In one of the parking pullouts we scanned the mountaintops and located several mountain goats. Through the scope we could tell that we were looking at what they call a nursery band – mama goats, their kids, and adolescent goats. Some moms seemed to have two little ones with them! Nearby were several two-tailed swallowtails (Papilio multicaudata), and one decided to hang out on the dandelions giving me a chance to take some nice photos of it:
Onwards and upwards, into the mountains!
Just a few miles further down the highway and a white bird caught our eye. It looked much stockier than the gulls and terns also hanging out at the mountain lakes. Sure enough, it was one of the other species that I had hoped to see for the first time on this trip: a willow ptarmigan (189, 324)! There were many of them in the area, some of them even close enough to the road for a photo-op:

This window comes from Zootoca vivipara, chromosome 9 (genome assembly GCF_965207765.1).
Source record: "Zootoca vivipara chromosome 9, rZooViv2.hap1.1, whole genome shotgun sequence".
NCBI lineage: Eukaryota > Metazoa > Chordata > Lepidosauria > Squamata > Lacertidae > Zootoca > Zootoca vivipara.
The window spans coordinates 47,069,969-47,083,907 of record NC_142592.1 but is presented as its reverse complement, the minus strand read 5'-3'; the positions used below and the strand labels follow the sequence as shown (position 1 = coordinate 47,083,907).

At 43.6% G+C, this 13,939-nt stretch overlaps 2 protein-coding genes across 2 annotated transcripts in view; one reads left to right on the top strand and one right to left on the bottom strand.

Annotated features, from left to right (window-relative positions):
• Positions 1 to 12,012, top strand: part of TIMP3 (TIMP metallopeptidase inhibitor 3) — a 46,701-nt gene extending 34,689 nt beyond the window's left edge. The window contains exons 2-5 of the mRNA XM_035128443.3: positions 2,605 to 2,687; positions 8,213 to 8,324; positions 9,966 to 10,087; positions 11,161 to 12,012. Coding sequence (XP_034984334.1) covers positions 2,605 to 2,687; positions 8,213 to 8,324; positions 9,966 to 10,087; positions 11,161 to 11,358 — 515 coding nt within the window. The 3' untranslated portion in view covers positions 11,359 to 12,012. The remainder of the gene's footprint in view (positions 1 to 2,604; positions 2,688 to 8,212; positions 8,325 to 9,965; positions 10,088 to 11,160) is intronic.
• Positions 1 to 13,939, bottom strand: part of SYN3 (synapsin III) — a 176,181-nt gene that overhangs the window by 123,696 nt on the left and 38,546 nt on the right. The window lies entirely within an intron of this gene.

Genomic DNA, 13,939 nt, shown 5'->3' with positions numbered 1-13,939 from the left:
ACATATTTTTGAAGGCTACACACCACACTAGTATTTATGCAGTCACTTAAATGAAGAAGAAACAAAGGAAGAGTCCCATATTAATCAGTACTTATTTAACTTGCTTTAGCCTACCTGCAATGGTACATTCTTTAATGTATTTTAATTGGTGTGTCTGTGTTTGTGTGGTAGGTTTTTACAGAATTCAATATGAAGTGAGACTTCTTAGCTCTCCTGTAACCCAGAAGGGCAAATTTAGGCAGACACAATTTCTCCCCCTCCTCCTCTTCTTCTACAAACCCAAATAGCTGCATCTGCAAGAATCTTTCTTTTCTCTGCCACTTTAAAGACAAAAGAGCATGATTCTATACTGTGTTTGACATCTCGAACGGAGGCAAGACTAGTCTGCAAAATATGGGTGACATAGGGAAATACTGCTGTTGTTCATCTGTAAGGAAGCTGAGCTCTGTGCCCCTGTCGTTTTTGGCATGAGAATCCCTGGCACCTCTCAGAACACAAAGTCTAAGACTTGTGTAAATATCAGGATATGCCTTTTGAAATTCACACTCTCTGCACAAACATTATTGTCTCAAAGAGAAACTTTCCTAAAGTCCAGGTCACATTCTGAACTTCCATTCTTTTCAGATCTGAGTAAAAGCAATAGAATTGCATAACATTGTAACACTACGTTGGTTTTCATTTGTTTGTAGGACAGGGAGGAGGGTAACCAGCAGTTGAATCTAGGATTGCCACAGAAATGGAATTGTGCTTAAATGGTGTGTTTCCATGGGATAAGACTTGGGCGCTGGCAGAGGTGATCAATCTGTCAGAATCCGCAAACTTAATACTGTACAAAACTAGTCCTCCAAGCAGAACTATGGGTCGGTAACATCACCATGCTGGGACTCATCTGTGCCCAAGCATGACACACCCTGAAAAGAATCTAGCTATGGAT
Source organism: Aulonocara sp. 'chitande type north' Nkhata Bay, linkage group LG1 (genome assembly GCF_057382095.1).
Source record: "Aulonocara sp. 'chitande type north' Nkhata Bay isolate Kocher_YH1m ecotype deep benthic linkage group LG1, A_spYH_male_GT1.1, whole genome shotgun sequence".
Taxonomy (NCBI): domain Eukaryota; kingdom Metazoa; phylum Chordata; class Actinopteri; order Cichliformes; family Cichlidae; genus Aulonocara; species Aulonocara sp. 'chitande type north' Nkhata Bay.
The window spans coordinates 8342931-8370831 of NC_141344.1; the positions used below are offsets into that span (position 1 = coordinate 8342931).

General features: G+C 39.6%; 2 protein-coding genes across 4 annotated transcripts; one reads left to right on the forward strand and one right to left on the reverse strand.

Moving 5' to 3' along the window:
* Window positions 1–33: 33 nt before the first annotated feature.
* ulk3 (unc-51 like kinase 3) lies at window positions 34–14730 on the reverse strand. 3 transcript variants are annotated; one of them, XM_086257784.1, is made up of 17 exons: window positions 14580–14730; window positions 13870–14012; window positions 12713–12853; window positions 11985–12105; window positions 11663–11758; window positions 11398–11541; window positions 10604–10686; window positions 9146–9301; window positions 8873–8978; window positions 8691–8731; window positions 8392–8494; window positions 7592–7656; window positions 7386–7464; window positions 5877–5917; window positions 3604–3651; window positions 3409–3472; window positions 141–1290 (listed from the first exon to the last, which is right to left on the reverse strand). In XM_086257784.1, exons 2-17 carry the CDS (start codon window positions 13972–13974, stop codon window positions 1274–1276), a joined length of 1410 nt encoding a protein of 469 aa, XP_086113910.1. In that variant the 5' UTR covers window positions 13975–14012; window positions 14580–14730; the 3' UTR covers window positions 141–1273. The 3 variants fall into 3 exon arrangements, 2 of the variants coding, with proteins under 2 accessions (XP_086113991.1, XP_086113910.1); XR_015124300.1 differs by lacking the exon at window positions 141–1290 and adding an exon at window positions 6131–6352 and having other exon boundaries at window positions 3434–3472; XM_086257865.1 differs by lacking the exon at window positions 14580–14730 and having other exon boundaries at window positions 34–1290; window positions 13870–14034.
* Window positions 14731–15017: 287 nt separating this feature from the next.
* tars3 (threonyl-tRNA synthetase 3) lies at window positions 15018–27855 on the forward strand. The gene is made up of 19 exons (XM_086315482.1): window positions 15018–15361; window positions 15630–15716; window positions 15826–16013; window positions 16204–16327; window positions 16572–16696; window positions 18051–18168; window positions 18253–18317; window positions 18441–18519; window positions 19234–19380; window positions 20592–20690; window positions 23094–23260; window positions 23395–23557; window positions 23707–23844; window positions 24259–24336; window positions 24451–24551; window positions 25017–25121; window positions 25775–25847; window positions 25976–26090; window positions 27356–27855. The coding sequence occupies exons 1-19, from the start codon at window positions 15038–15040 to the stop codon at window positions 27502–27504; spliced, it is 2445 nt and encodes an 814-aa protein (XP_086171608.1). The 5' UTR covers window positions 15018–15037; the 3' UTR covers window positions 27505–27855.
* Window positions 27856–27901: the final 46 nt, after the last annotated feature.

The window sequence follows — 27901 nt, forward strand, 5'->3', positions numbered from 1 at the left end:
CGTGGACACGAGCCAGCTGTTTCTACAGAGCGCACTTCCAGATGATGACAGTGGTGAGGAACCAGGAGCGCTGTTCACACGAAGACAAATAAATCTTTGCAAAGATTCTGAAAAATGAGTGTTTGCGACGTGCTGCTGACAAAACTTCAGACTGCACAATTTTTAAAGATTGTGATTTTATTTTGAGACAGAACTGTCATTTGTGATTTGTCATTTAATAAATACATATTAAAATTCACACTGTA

By the way, Dave, you sure you don't want to count your Florida species to make this year bird race tighter down the stretch? I knew I'd see some new species like ptarmigans up this far north, but I hadn't counted on picking so many of the "maybe" species from my original projected list as well! I think 200 species could be within reach on this trip, and we'll only be halfway through the year. Your US birds might push you over that mark already though, eh?
One of our other stops before reaching Haines Junction was to hike a rock glacier trail, which lead up and onto a giant rock pile that was formed when a glacier was pushing rubble before it. Up on top of the rocks someone had built an Inukshuk. We've passed several locations where people have started collections of piles and balanced rocks, including several other Inukshuks, but this one was my favorite thus far. It has style, and a great backdrop: